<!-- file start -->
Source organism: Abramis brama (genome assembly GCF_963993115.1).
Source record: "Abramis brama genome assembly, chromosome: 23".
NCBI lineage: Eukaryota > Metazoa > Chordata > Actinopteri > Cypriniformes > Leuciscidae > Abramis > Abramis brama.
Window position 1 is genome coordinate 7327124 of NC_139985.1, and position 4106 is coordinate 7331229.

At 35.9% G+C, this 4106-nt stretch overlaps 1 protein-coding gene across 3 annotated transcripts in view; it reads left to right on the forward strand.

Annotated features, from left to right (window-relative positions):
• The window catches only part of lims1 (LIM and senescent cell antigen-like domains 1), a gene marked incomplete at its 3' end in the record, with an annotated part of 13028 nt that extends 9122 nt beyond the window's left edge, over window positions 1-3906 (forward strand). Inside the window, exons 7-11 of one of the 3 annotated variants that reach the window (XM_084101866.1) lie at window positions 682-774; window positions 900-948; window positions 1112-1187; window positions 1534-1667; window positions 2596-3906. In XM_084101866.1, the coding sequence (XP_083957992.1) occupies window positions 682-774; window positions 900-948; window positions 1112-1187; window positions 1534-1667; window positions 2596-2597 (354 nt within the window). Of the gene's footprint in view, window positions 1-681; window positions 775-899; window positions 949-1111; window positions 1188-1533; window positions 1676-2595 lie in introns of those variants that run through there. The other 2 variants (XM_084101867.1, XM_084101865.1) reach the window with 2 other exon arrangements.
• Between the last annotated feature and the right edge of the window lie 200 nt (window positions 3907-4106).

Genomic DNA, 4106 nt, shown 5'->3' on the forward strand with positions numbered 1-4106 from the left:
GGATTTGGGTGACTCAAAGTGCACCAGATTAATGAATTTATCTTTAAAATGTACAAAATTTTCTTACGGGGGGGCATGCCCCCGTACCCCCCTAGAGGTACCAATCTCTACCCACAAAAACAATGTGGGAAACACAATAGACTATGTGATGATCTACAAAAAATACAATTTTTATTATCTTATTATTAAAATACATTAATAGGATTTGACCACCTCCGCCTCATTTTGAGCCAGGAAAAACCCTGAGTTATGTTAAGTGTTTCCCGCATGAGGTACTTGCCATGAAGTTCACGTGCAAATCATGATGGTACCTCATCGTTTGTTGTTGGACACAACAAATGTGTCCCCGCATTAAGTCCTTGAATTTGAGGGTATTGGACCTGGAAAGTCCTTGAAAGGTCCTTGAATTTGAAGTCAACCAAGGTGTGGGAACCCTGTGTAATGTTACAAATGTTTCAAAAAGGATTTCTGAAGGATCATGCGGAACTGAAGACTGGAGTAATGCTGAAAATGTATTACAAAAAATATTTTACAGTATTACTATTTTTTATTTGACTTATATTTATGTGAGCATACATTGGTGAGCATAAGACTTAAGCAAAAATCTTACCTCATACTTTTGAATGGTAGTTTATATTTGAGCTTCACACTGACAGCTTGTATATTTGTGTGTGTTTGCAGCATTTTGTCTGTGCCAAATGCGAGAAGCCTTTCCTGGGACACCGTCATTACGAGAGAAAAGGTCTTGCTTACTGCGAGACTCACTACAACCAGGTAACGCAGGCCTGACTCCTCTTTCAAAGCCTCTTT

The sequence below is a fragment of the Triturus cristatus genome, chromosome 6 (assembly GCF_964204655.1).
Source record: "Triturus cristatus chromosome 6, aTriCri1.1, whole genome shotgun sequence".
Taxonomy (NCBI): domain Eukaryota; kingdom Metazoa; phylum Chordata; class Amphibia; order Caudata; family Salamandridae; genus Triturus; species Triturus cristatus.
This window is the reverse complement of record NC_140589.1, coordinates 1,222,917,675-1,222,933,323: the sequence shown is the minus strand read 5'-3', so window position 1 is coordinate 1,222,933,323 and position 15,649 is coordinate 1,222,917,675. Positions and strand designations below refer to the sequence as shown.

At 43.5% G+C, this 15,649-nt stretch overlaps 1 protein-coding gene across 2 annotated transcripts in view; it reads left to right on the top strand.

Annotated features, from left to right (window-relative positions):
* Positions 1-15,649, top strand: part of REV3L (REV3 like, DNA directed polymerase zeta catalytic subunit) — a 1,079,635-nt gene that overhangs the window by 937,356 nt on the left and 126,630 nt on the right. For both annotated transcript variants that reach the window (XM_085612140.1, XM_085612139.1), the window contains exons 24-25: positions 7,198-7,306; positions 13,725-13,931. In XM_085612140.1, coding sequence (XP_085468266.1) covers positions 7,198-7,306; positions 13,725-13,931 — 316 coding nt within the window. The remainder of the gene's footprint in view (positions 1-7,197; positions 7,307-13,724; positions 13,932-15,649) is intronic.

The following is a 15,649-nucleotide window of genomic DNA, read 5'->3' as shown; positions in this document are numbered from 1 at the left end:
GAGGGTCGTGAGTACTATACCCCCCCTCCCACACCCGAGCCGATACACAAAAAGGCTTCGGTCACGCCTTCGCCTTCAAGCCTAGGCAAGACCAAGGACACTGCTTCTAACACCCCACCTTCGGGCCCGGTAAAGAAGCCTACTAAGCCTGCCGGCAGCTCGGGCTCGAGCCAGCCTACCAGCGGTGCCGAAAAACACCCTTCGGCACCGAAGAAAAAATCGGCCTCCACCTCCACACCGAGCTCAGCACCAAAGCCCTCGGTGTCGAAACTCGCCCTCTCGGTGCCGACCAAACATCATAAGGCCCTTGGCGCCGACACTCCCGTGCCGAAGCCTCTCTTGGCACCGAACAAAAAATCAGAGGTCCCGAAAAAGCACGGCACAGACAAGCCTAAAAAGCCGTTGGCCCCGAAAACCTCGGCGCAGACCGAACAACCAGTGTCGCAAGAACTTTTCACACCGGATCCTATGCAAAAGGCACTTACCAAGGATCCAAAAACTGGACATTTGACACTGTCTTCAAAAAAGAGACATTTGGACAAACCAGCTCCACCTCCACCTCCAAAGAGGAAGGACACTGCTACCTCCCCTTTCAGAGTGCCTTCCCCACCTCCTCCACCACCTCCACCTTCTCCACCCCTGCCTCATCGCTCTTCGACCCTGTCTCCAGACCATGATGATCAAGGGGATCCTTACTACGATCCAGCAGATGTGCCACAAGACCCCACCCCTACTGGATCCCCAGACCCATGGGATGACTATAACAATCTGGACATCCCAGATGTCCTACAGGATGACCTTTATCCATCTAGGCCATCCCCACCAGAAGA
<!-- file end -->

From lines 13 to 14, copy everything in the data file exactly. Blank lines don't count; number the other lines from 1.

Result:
Taxonomy (NCBI): domain Eukaryota; kingdom Metazoa; phylum Chordata; class Amphibia; order Caudata; family Salamandridae; genus Triturus; species Triturus cristatus.
This window is the reverse complement of record NC_140589.1, coordinates 1,222,917,675-1,222,933,323: the sequence shown is the minus strand read 5'-3', so window position 1 is coordinate 1,222,933,323 and position 15,649 is coordinate 1,222,917,675. Positions and strand designations below refer to the sequence as shown.